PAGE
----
Thursday, 27 September 2012


Here is a lesson in quality control.

Some months ago I purchased some tapered 4130 tubing from which to make my handlebars. The tubing was exactly the right gauge and tapered from 0.75" to 0.6" over exactly the same distance as the original handlebars I am copying. In short they were perfect. There was however a drawback, the pair of tubes were in the States and there were only two of them left. Ever.

Tapered 4130 tubes.

I bought them and imported them at a reasonably high cost and this week I started to think about bending them to shape. Now, I have bent 4130 tapered tube before and it is not easy. The last time I did it I used a special alloy that melts in hot water and filled the tubes before bending them, It was still not easy. The alloy is known as Woods metal in the UK and as Cerrobend in the States. It is also horrible stuff, containing cadmium amongst other things. I have a small amount and I dislike using it. So I decided to outsource the bending to a professional tube bending shop. I made an accurate drawing of the bend I required and took the tubes around for a discussion. I spent considerable time explaining what I wanted and why I thought it would be a difficult bend, the tapered aspect making it an order of magnitude harder. The professional airily dismissed my concerns and said he would ring me when they were ready.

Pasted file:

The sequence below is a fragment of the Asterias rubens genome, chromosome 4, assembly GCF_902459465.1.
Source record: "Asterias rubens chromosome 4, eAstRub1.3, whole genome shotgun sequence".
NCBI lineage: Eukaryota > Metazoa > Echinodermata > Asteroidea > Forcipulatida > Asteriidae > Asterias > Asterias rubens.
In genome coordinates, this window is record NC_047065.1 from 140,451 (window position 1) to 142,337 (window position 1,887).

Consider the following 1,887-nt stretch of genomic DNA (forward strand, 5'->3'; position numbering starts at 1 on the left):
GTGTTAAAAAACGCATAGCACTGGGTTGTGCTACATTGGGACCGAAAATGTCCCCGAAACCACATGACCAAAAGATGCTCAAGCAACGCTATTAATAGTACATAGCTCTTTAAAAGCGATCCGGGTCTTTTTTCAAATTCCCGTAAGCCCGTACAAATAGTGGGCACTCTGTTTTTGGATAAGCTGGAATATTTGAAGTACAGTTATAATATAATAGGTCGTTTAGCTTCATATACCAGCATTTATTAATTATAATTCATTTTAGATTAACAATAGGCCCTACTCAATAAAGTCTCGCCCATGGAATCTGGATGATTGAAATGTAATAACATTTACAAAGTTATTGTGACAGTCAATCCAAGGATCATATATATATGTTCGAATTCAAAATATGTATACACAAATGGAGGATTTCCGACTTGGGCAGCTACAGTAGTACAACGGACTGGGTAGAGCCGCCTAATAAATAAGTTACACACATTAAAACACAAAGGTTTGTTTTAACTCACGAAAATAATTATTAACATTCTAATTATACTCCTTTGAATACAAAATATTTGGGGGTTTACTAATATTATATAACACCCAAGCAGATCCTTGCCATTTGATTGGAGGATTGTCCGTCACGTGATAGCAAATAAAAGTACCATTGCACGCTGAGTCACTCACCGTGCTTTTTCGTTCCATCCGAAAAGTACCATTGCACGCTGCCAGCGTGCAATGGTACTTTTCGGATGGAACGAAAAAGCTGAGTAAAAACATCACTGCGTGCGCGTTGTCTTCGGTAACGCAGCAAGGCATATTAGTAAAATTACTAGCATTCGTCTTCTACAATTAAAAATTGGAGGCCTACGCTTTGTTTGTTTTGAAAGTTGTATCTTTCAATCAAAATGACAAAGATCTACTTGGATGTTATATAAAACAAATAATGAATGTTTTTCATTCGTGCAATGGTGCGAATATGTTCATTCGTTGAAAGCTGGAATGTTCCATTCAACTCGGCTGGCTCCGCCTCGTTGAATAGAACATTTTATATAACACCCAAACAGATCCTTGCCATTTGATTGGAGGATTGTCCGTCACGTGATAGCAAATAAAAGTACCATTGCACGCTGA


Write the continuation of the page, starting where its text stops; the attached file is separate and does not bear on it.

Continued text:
I later received a timid phone call, suggesting that I might like to call in.

A professionally bent tube, yesterday.

So the lesson here is that when you outsource something you instantly loose all control over quality.

I'm not sure how to proceed here, I can get thinner gauge tapered tube of a similar taper but I don't think it will be strong enough as a handlebar, I need to have a think about this. When I'm a little calmer.

Whatever I decide to do, I'll be doing it myself.

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